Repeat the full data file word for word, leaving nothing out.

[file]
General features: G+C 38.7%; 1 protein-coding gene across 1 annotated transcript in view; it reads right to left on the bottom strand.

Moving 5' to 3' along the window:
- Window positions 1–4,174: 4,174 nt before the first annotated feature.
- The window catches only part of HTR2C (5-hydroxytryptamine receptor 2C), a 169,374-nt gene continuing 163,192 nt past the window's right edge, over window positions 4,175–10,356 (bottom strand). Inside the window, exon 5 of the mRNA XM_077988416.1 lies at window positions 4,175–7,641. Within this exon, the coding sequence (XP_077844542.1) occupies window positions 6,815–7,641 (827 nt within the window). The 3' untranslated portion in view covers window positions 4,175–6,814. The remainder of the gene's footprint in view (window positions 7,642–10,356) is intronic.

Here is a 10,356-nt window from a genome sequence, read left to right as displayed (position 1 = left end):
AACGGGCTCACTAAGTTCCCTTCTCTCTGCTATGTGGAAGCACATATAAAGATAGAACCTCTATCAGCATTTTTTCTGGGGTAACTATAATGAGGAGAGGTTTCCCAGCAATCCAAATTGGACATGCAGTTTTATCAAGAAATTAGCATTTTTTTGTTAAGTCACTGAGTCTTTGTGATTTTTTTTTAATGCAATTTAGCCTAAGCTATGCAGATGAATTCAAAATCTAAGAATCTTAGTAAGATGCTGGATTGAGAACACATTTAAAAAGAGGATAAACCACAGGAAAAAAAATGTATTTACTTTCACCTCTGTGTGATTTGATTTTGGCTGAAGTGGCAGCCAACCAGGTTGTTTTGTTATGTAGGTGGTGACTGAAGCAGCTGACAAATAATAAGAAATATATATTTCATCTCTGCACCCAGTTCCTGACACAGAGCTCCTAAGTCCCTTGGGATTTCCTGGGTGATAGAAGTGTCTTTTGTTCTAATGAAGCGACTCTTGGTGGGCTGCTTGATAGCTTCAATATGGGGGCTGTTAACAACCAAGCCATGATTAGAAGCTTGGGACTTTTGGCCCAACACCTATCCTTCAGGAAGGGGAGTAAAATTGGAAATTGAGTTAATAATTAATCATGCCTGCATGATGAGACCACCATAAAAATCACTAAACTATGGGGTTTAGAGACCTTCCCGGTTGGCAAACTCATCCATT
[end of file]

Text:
General features: G+C 38.7%; 1 protein-coding gene across 1 annotated transcript in view; it reads right to left on the bottom strand.

Moving 5' to 3' along the window:
- Window positions 1–4,174: 4,174 nt before the first annotated feature.
- The window catches only part of HTR2C (5-hydroxytryptamine receptor 2C), a 169,374-nt gene continuing 163,192 nt past the window's right edge, over window positions 4,175–10,356 (bottom strand). Inside the window, exon 5 of the mRNA XM_077988416.1 lies at window positions 4,175–7,641. Within this exon, the coding sequence (XP_077844542.1) occupies window positions 6,815–7,641 (827 nt within the window). The 3' untranslated portion in view covers window positions 4,175–6,814. The remainder of the gene's footprint in view (window positions 7,642–10,356) is intronic.

Here is a 10,356-nt window from a genome sequence, read left to right as displayed (position 1 = left end):
AACGGGCTCACTAAGTTCCCTTCTCTCTGCTATGTGGAAGCACATATAAAGATAGAACCTCTATCAGCATTTTTTCTGGGGTAACTATAATGAGGAGAGGTTTCCCAGCAATCCAAATTGGACATGCAGTTTTATCAAGAAATTAGCATTTTTTTGTTAAGTCACTGAGTCTTTGTGATTTTTTTTTAATGCAATTTAGCCTAAGCTATGCAGATGAATTCAAAATCTAAGAATCTTAGTAAGATGCTGGATTGAGAACACATTTAAAAAGAGGATAAACCACAGGAAAAAAAATGTATTTACTTTCACCTCTGTGTGATTTGATTTTGGCTGAAGTGGCAGCCAACCAGGTTGTTTTGTTATGTAGGTGGTGACTGAAGCAGCTGACAAATAATAAGAAATATATATTTCATCTCTGCACCCAGTTCCTGACACAGAGCTCCTAAGTCCCTTGGGATTTCCTGGGTGATAGAAGTGTCTTTTGTTCTAATGAAGCGACTCTTGGTGGGCTGCTTGATAGCTTCAATATGGGGGCTGTTAACAACCAAGCCATGATTAGAAGCTTGGGACTTTTGGCCCAACACCTATCCTTCAGGAAGGGGAGTAAAATTGGAAATTGAGTTAATAATTAATCATGCCTGCATGATGAGACCACCATAAAAATCACTAAACTATGGGGTTTAGAGACCTTCCCGGTTGGCAAACTCATCCATT